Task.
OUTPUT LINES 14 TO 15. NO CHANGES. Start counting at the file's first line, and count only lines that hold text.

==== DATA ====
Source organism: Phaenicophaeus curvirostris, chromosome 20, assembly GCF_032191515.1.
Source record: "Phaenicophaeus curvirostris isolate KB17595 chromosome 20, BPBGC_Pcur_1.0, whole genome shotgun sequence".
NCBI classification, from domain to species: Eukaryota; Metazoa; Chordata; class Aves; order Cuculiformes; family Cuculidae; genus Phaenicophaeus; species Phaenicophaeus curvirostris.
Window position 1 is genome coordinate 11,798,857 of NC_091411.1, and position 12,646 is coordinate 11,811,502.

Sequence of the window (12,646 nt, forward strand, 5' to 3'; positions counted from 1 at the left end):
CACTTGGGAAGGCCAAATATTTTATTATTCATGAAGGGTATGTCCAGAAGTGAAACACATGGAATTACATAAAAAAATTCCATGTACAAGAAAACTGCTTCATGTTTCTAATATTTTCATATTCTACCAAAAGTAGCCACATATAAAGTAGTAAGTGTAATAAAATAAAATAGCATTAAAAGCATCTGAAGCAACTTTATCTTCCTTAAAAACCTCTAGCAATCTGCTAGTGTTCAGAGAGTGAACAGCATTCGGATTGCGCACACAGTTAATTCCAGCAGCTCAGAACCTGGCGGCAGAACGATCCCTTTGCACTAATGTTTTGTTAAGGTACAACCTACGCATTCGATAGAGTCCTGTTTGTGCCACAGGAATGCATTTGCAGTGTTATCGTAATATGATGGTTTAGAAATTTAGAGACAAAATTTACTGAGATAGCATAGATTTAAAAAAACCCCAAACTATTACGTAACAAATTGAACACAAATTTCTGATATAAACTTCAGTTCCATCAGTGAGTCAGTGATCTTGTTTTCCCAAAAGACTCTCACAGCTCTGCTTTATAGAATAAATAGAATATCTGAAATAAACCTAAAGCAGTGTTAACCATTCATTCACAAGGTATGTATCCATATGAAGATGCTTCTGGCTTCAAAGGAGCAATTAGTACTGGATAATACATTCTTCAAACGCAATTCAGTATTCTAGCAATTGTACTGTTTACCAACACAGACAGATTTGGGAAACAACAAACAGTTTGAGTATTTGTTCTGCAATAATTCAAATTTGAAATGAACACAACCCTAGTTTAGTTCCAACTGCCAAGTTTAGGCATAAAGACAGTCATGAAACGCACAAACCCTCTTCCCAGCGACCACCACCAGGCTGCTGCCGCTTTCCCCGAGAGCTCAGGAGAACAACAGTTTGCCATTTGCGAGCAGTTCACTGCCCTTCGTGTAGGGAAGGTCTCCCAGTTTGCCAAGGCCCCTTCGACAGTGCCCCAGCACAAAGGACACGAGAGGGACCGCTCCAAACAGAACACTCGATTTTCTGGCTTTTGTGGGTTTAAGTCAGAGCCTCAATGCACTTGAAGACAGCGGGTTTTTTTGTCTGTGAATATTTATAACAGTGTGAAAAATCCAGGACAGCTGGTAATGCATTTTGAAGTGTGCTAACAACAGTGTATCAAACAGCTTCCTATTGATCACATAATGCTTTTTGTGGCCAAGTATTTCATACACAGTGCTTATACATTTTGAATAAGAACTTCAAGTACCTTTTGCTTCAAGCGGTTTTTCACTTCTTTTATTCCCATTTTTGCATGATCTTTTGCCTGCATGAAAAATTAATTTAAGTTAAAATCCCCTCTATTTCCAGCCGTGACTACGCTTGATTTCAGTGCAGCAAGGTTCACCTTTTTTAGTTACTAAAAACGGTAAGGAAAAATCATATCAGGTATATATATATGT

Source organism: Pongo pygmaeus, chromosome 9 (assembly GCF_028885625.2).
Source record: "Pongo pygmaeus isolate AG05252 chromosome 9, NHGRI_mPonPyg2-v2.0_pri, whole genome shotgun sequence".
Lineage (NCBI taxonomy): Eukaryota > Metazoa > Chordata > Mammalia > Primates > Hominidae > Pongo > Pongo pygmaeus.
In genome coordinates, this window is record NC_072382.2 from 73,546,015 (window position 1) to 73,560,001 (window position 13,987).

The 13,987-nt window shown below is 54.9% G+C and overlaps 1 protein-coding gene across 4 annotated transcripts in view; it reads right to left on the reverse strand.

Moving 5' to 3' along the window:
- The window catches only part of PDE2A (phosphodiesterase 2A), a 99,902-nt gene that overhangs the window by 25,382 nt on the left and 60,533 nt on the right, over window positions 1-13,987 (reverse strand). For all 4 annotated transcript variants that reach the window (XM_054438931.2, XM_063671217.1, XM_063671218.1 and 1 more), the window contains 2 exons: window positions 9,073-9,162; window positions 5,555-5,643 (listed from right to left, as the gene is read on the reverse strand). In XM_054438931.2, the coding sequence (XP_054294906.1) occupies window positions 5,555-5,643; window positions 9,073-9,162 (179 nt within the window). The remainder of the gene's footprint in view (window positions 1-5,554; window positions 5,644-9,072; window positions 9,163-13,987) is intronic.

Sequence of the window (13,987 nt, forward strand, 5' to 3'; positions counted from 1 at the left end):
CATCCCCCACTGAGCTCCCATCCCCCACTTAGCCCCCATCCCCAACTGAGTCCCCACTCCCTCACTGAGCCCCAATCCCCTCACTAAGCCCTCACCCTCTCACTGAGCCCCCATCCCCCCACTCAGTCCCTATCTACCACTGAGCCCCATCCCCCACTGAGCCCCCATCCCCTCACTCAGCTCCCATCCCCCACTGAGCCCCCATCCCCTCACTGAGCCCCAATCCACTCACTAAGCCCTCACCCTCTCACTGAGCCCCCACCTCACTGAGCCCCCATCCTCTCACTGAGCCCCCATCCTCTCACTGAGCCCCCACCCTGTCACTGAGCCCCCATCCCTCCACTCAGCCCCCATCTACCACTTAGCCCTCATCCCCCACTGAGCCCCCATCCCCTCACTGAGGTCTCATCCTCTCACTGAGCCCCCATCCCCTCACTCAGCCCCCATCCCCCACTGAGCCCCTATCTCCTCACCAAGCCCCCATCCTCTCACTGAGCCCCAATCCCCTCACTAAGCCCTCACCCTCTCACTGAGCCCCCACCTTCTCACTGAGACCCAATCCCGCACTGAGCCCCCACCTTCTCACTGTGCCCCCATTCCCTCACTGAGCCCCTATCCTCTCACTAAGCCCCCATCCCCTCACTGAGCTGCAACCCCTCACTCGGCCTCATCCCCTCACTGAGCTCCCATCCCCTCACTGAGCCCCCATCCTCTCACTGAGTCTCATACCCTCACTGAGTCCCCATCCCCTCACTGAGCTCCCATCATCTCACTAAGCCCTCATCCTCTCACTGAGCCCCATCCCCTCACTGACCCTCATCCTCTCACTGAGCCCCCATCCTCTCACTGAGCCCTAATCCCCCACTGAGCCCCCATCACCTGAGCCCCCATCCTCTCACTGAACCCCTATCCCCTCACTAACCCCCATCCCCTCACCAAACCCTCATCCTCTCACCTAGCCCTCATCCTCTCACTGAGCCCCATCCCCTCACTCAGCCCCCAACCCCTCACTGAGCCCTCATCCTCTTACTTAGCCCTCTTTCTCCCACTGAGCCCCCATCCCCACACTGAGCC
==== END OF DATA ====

Sequence of the window (13,987 nt, forward strand, 5' to 3'; positions counted from 1 at the left end):
CATCCCCCACTGAGCTCCCATCCCCCACTTAGCCCCCATCCCCAACTGAGTCCCCACTCCCTCACTGAGCCCCAATCCCCTCACTAAGCCCTCACCCTCTCACTGAGCCCCCATCCCCCCACTCAGTCCCTATCTACCACTGAGCCCCATCCCCCACTGAGCCCCCATCCCCTCACTCAGCTCCCATCCCCCACTGAGCCCCCATCCCCTCACTGAGCCCCAATCCACTCACTAAGCCCTCACCCTCTCACTGAGCCCCCACCTCACTGAGCCCCCATCCTCTCACTGAGCCCCCATCCTCTCACTGAGCCCCCACCCTGTCACTGAGCCCCCATCCCTCCACTCAGCCCCCATCTACCACTTAGCCCTCATCCCCCACTGAGCCCCCATCCCCTCACTGAGGTCTCATCCTCTCACTGAGCCCCCATCCCCTCACTCAGCCCCCATCCCCCACTGAGCCCCTATCTCCTCACCAAGCCCCCATCCTCTCACTGAGCCCCAATCCCCTCACTAAGCCCTCACCCTCTCACTGAGCCCCCACCTTCTCACTGAGACCCAATCCCGCACTGAGCCCCCACCTTCTCACTGTGCCCCCATTCCCTCACTGAGCCCCTATCCTCTCACTAAGCCCCCATCCCCTCACTGAGCTGCAACCCCTCACTCGGCCTCATCCCCTCACTGAGCTCCCATCCCCTCACTGAGCCCCCATCCTCTCACTGAGTCTCATACCCTCACTGAGTCCCCATCCCCTCACTGAGCTCCCATCATCTCACTAAGCCCTCATCCTCTCACTGAGCCCCATCCCCTCACTGACCCTCATCCTCTCACTGAGCCCCCATCCTCTCACTGAGCCCTAATCCCCCACTGAGCCCCCATCACCTGAGCCCCCATCCTCTCACTGAACCCCTATCCCCTCACTAACCCCCATCCCCTCACCAAACCCTCATCCTCTCACCTAGCCCTCATCCTCTCACTGAGCCCCATCCCCTCACTCAGCCCCCAACCCCTCACTGAGCCCTCATCCTCTTACTTAGCCCTCTTTCTCCCACTGAGCCCCCATCCCCACACTGAGCC